Throughout her writings, Haraway speaks for, and listens to, the situated experience of so-called minority communities (those who have been historically excluded from, and exploited by, fossil-dependent techno-freedoms, including women, people of colour, disabled and LGBTQ+ communities): communities who have previously, and still now, live with organic and inorganic worlds. But she also speaks to both the ancient mythical, and the emergent fictional, lives of companion species to come.
Again, Haraway’s questioning of supposedly ‘natural’ inherited hierarchies which promote science and technology as uncritical instruments of human consciousness, or which ignore the exclusion of those who do not meet standardised norms of individuation, resonate with current critiques of discrimination in the architectural professions: they are congruent with calls to address structural inequality in pay, or the reliance upon exploitative employment and training cultures. In contrast, Haraway’s thinking is aligned with (and cited by) architectural, urban and landscape practitioners who design for and with ‘situated’ communities. Frequently now also defined as ‘practices of care’, such architectural, urban and envrionmental design positively promotes the enrichment of society and of architecture as a result of different sexual, racial, abled and generational ‘life-worlds’.
‘We are in the timeplace of multispecies and earthly powers which already have stories to tell’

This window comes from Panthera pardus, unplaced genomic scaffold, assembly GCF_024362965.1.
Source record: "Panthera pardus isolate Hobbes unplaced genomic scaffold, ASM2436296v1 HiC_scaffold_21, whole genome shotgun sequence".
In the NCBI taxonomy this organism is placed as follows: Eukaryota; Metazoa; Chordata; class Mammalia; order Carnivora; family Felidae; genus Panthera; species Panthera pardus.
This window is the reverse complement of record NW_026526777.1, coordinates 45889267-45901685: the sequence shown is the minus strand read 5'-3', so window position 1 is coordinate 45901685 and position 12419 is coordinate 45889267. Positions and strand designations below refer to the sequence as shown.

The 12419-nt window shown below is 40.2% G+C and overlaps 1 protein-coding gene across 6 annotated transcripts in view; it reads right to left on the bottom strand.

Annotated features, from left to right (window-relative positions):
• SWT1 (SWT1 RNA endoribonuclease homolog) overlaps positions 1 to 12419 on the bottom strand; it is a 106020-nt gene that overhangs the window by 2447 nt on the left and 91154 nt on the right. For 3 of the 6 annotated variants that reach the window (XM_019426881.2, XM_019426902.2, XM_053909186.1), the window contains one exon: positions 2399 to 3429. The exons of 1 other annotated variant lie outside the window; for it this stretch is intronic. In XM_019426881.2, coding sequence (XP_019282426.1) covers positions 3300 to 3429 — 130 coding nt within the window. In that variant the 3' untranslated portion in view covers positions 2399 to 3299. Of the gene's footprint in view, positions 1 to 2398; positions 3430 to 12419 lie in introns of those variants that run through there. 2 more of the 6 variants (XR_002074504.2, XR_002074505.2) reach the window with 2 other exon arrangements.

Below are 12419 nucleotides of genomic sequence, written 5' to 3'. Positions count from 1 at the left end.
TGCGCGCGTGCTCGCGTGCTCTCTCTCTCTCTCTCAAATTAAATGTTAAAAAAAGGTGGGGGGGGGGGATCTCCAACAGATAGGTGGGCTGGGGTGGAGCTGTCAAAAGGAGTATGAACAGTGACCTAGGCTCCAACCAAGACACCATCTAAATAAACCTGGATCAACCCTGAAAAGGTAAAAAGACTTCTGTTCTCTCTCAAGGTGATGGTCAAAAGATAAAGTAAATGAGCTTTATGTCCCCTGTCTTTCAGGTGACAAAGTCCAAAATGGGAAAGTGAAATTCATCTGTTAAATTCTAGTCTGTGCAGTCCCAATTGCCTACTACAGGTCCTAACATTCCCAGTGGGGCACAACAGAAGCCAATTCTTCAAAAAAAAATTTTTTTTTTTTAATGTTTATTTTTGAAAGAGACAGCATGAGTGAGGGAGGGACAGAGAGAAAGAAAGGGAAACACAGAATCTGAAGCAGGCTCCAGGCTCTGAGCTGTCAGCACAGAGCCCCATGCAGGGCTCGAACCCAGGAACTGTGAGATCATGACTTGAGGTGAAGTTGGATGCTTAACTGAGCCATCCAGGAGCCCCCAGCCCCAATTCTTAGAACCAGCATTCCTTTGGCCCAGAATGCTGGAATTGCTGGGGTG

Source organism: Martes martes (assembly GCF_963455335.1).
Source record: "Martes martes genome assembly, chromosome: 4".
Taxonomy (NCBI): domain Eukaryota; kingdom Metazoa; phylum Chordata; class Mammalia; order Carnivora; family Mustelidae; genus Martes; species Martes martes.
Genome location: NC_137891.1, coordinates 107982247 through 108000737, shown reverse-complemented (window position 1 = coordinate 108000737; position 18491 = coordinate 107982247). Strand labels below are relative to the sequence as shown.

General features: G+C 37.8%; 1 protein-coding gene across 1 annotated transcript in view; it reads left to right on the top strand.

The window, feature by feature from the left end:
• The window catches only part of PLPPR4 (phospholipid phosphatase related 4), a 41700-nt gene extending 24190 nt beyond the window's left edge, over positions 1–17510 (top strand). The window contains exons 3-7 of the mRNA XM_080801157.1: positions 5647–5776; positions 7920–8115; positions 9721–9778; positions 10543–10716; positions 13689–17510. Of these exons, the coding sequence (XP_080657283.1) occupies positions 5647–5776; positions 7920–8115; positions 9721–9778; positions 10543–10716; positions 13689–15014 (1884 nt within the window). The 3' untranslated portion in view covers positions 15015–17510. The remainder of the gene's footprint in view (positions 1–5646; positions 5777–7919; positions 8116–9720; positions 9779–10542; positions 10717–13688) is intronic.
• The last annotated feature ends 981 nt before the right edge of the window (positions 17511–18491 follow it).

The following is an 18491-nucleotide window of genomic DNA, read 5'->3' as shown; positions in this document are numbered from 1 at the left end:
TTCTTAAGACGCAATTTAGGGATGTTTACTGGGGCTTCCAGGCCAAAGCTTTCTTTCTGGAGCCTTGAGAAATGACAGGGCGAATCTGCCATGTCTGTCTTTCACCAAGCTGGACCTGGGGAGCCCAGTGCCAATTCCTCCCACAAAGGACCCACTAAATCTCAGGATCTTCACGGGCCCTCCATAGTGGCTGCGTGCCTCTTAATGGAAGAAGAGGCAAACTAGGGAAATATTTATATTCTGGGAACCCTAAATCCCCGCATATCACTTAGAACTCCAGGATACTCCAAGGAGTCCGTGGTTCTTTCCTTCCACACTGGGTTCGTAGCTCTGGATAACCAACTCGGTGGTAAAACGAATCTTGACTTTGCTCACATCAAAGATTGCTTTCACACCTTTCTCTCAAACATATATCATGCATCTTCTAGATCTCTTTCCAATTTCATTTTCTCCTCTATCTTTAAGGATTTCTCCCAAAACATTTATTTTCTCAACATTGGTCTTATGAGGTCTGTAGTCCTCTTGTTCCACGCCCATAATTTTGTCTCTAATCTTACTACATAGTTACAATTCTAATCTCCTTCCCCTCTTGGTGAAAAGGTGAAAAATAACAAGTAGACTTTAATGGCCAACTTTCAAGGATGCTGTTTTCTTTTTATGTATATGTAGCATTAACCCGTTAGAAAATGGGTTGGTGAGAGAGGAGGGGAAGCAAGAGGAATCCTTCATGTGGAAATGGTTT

Haraway’s ‘staying with the trouble’ speaks to these concerns; from the past, in the now, and for the future. Using the term ‘chthulucene’, a combination of two Greek words: khthôn for earth or soil, and kainos for times of ‘thick’ ‘beginnings’, ‘rememberings’, ‘of comings, of nurturing’, Haraway describes a ‘timeplace for learning to stay with the trouble of living and dying in response-ability on a damaged earth’. Chthonic life for Haraway is human and critter, odd and kin, ‘oddkin’ (rather than ‘godkin’) filiations, relational and wild. These human and animal worldings are ‘SF’: ‘so far’, ‘science’ and ‘fiction’, ‘speculative’, ‘figural’, ‘tangles’, ‘threads’, ‘patterns’, ‘real and particular places and times’. Our guides are creatures which offer older histories from outside the conventions of modern biological classification; ancient and wise narratives, these earthly and biotic companions embody ‘tentacular’ intelligence of ‘feeling’ and ‘trying’ (after tentare) through which lives and worlds are made. Home is compost-rich soil which nurtures ‘respons-able’ thinking and in which multispecies relations thrive. Haraway warns against the limitations of linear anthropocenic origin and solution narratives, eg, the anthropocene will be solved by replacing the combustion engine with renewable energy markets. Such capitalist and techno-scientific solutions do not ‘stay with the trouble’ as is needed. Haraway argues these are spectres of the ‘capitalocene’ which perpetuates the exceptionalist re-centring of ‘Species Man’, and exploitative logics of technology and governance, which continue to extract from the earth and designate minority communities as cheap labour. Although Haraway’s critique of enlightenment humanism is without question, her writing is rich, warm, and affirmative of possible futures for all. This is Haraway’s time and place of the chthulucene. Other human and animal ‘companion species’ have already existed, are here now, and are possible again in the future. We are not ‘at the end of the story’, in ‘the too late’ or ‘game over’. We are in the timeplace of multispecies and earthly powers which already have stories to tell.
Haraway’s thinking and living with animals and their earth powers is therefore a relational practice: of engagement and intersubjectivity between the human world and the non-human worlds we inhabit. Following Haraway, one’s situatedness in the world – as human, architect, critic, planner, technologist – signals an ethical responsibility to ‘live with’ the human and non-human world as a ‘companion species’.